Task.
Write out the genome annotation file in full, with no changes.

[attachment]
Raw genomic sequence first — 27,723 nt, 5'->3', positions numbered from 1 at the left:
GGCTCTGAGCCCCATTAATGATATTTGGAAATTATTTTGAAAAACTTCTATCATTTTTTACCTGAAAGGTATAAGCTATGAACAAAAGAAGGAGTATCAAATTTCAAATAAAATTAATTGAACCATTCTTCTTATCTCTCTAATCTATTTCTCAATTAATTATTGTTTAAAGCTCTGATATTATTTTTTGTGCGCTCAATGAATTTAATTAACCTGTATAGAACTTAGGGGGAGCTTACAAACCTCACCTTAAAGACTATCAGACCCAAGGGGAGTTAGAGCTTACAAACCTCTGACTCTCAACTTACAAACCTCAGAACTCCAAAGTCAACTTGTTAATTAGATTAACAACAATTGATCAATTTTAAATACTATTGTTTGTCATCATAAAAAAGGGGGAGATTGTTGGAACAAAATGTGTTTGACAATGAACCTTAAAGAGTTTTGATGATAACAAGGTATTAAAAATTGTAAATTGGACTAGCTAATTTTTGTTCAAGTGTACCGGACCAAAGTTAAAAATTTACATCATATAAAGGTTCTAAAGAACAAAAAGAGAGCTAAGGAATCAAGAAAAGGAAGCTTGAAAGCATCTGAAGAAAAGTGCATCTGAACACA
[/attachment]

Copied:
Raw genomic sequence first — 27,723 nt, 5'->3', positions numbered from 1 at the left:
GGCTCTGAGCCCCATTAATGATATTTGGAAATTATTTTGAAAAACTTCTATCATTTTTTACCTGAAAGGTATAAGCTATGAACAAAAGAAGGAGTATCAAATTTCAAATAAAATTAATTGAACCATTCTTCTTATCTCTCTAATCTATTTCTCAATTAATTATTGTTTAAAGCTCTGATATTATTTTTTGTGCGCTCAATGAATTTAATTAACCTGTATAGAACTTAGGGGGAGCTTACAAACCTCACCTTAAAGACTATCAGACCCAAGGGGAGTTAGAGCTTACAAACCTCTGACTCTCAACTTACAAACCTCAGAACTCCAAAGTCAACTTGTTAATTAGATTAACAACAATTGATCAATTTTAAATACTATTGTTTGTCATCATAAAAAAGGGGGAGATTGTTGGAACAAAATGTGTTTGACAATGAACCTTAAAGAGTTTTGATGATAACAAGGTATTAAAAATTGTAAATTGGACTAGCTAATTTTTGTTCAAGTGTACCGGACCAAAGTTAAAAATTTACATCATATAAAGGTTCTAAAGAACAAAAAGAGAGCTAAGGAATCAAGAAAAGGAAGCTTGAAAGCATCTGAAGAAAAGTGCATCTGAACACA